If you like the sweaty-palm, heart-pounding feeling when you’re in a stressful situation, raise your hand. No takers?
We all know that chronic stress is detrimental to mental and physical health. When a person is stressed, their blood vessels constrict and if it is prolonged, this cardiovascular state could lead to major health problems. Yup, stress is bad for us. But is it really? We may be thinking about it all wrong.
Stress gets an awful lot of bad press, and not without good reason. But, according to Stanford health psychologist Kelly McGonigal, you could change your body’s response to stress by changing your mind about it. In fact, a Whitehall study in the UK showed that stress increases cardiovascular disease only if you believe that stress is harmful. These findings are liberating! In other words, if we can reframe the way we look at stress, we can harness it to our advantage.
There are two kinds of people in this world: those who believe they can make things happen and those who believe things happen to them. University of Florida psychologist Tim Judge and his colleagues have shown overwhelmingly that people who feel they control the events in their lives (more than the events control them) do better in nearly every aspect of life. So, could stress be used to increase our health and wellbeing? Absolutely!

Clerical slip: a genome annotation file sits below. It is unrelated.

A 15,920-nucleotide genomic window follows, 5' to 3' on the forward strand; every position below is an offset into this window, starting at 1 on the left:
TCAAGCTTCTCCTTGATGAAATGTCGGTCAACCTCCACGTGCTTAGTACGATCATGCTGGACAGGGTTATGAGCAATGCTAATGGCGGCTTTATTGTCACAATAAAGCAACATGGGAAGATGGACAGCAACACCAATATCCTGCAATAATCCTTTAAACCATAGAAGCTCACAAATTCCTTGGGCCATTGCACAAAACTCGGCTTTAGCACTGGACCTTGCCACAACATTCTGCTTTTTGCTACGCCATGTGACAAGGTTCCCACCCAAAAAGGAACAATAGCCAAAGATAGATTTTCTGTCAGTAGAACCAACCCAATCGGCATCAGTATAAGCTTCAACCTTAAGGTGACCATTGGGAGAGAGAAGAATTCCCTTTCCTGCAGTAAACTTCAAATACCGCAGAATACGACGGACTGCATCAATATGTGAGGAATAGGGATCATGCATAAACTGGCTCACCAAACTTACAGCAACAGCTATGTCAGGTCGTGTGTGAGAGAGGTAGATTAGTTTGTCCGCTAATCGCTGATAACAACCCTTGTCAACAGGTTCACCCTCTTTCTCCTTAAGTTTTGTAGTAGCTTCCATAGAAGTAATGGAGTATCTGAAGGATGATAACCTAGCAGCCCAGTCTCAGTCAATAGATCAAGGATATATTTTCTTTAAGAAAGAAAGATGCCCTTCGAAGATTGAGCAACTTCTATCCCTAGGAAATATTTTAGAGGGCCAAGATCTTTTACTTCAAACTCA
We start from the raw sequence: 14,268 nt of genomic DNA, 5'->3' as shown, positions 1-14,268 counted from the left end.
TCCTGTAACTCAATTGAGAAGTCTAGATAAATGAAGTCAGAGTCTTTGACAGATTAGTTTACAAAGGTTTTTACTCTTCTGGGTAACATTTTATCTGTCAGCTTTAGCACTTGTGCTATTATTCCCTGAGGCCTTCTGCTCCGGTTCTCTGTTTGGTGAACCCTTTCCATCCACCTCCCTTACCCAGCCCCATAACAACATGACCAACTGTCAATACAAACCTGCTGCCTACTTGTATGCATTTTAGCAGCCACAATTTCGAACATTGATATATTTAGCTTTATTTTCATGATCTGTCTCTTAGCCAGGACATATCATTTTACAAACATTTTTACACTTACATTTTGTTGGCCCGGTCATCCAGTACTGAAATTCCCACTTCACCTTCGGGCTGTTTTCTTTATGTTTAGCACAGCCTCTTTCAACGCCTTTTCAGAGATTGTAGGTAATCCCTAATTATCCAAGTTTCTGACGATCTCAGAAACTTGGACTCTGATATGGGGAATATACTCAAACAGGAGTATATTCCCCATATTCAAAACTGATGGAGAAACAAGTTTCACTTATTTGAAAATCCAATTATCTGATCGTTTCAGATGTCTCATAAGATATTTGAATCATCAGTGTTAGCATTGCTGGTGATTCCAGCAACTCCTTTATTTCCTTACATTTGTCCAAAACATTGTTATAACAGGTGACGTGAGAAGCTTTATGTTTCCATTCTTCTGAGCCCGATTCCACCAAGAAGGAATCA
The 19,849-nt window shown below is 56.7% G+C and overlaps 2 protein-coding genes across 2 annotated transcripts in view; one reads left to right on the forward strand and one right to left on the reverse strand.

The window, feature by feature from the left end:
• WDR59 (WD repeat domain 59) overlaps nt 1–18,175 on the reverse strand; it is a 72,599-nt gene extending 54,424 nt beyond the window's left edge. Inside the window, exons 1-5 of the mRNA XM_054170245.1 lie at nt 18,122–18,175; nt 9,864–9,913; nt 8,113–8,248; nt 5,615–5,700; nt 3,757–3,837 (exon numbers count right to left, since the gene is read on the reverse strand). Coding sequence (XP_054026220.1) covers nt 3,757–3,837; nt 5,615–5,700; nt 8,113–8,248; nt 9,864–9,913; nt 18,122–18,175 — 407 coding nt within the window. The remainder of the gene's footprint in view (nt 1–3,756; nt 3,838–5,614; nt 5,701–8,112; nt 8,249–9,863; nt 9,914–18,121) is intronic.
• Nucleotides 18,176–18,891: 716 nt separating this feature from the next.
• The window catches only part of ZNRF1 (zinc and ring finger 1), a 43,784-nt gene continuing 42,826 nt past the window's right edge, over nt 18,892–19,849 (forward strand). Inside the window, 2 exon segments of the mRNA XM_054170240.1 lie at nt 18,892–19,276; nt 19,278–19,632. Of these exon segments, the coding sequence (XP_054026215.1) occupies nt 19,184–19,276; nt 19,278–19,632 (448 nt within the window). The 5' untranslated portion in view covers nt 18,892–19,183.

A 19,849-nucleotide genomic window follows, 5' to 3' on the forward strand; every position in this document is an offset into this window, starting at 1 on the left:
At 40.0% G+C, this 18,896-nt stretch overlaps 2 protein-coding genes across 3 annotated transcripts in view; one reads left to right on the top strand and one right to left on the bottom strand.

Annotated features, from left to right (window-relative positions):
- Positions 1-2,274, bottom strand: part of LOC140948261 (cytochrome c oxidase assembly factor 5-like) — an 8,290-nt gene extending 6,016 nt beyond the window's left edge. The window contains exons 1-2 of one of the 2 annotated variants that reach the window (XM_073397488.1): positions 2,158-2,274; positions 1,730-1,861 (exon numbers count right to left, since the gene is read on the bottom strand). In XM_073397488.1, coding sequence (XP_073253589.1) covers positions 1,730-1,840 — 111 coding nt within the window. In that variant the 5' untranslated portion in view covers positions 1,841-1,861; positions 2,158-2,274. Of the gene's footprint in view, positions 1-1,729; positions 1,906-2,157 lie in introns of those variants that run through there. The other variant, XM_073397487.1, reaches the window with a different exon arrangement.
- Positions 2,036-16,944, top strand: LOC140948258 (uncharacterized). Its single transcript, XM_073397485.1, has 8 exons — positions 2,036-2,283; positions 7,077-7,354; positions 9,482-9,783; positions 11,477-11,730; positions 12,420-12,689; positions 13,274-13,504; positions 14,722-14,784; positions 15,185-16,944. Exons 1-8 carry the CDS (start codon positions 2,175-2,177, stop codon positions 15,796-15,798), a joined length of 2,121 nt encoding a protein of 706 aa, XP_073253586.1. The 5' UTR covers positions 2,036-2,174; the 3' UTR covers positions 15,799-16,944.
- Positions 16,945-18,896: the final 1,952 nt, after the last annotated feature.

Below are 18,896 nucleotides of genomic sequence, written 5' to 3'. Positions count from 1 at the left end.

How could you make stress work for you? First of all, don’t see stress as the enemy. Reframe anxiety as energy. If you’re feeling stressed about something, chances are there’s a good chance of something going wrong. Accept the challenge and be proactive. Roll up your sleeves and draw up a battle plan; take steps to manage what you can. This way you don’t have to wait for something to go wrong in order to fix it.
Remind yourself that you’re not alone. When stress feels isolating, it becomes toxic. So, reach out to others. Handling stressful situations with the help of others gives you the opportunity to strengthen relationships and friendships.
Also, lend a hand. Next time you feel overwhelmed by stress try this simple trick: do something unexpected for someone else. By turning your attention away from yourself and onto something bigger you can reduce anxiety and increase hope and courage.
So, next time when your palms feel sweaty and your heart is pounding, remind yourself that your body is working with you, not against you. View the response your body is giving you as an aid to rise to the challenge.
Stress is a reality. It is inevitable. There’s so much happening right now that we can’t control, but there are also unprecedented opportunities amid the fear. Looking at stress in a different way could offer tremendous opportunities to break through personal barriers and encourage growth. Allow your anxiety to fuel passion instead of fear.
All it takes is a shift in perspective. Why not change stress into good, instead of evil?
Source: success.com, weightwatchers.com, thepitcher.org, realsimple.com, medium.com, hbr.org, washingtonpost.com, nytimes.com, bustle.com
DISCLAIMER: The information on this website is for educational purposes only, and is not intended as medical advice, diagnosis or treatment. If you are experiencing symptoms or need health advice, please consult a healthcare professional.